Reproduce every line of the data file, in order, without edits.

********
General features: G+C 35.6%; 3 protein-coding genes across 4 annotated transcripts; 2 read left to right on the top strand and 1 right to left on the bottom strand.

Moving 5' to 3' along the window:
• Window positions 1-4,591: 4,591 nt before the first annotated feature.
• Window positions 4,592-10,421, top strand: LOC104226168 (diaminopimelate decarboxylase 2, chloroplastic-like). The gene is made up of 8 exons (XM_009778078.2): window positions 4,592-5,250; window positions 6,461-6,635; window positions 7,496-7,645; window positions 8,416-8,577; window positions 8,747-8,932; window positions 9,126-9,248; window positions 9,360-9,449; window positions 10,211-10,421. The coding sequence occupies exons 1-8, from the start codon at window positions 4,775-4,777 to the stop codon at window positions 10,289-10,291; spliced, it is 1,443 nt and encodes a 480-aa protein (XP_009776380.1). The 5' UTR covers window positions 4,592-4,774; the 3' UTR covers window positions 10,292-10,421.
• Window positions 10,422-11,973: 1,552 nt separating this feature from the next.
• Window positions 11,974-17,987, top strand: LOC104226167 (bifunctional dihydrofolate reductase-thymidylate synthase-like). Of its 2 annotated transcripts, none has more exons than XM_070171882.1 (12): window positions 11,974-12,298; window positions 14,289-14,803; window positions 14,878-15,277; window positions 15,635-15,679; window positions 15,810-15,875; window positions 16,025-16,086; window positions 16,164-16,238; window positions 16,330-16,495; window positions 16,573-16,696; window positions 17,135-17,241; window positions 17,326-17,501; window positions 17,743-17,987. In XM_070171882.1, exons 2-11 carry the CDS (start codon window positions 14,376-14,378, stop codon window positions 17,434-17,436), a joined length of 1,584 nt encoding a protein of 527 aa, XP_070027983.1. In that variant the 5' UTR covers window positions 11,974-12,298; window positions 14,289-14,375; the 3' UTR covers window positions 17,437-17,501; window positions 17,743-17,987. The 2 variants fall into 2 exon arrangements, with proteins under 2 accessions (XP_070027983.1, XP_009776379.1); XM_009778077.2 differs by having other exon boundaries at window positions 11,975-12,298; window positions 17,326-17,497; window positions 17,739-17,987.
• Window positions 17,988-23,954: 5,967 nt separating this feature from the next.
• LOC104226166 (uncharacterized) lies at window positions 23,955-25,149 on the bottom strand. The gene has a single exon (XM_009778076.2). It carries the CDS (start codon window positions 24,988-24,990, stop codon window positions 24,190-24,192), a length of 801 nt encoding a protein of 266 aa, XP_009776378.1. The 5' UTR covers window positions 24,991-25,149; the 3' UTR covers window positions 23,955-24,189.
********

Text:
General features: G+C 35.6%; 3 protein-coding genes across 4 annotated transcripts; 2 read left to right on the top strand and 1 right to left on the bottom strand.

Moving 5' to 3' along the window:
• Window positions 1-4,591: 4,591 nt before the first annotated feature.
• Window positions 4,592-10,421, top strand: LOC104226168 (diaminopimelate decarboxylase 2, chloroplastic-like). The gene is made up of 8 exons (XM_009778078.2): window positions 4,592-5,250; window positions 6,461-6,635; window positions 7,496-7,645; window positions 8,416-8,577; window positions 8,747-8,932; window positions 9,126-9,248; window positions 9,360-9,449; window positions 10,211-10,421. The coding sequence occupies exons 1-8, from the start codon at window positions 4,775-4,777 to the stop codon at window positions 10,289-10,291; spliced, it is 1,443 nt and encodes a 480-aa protein (XP_009776380.1). The 5' UTR covers window positions 4,592-4,774; the 3' UTR covers window positions 10,292-10,421.
• Window positions 10,422-11,973: 1,552 nt separating this feature from the next.
• Window positions 11,974-17,987, top strand: LOC104226167 (bifunctional dihydrofolate reductase-thymidylate synthase-like). Of its 2 annotated transcripts, none has more exons than XM_070171882.1 (12): window positions 11,974-12,298; window positions 14,289-14,803; window positions 14,878-15,277; window positions 15,635-15,679; window positions 15,810-15,875; window positions 16,025-16,086; window positions 16,164-16,238; window positions 16,330-16,495; window positions 16,573-16,696; window positions 17,135-17,241; window positions 17,326-17,501; window positions 17,743-17,987. In XM_070171882.1, exons 2-11 carry the CDS (start codon window positions 14,376-14,378, stop codon window positions 17,434-17,436), a joined length of 1,584 nt encoding a protein of 527 aa, XP_070027983.1. In that variant the 5' UTR covers window positions 11,974-12,298; window positions 14,289-14,375; the 3' UTR covers window positions 17,437-17,501; window positions 17,743-17,987. The 2 variants fall into 2 exon arrangements, with proteins under 2 accessions (XP_070027983.1, XP_009776379.1); XM_009778077.2 differs by having other exon boundaries at window positions 11,975-12,298; window positions 17,326-17,497; window positions 17,739-17,987.
• Window positions 17,988-23,954: 5,967 nt separating this feature from the next.
• LOC104226166 (uncharacterized) lies at window positions 23,955-25,149 on the bottom strand. The gene has a single exon (XM_009778076.2). It carries the CDS (start codon window positions 24,988-24,990, stop codon window positions 24,190-24,192), a length of 801 nt encoding a protein of 266 aa, XP_009776378.1. The 5' UTR covers window positions 24,991-25,149; the 3' UTR covers window positions 23,955-24,189.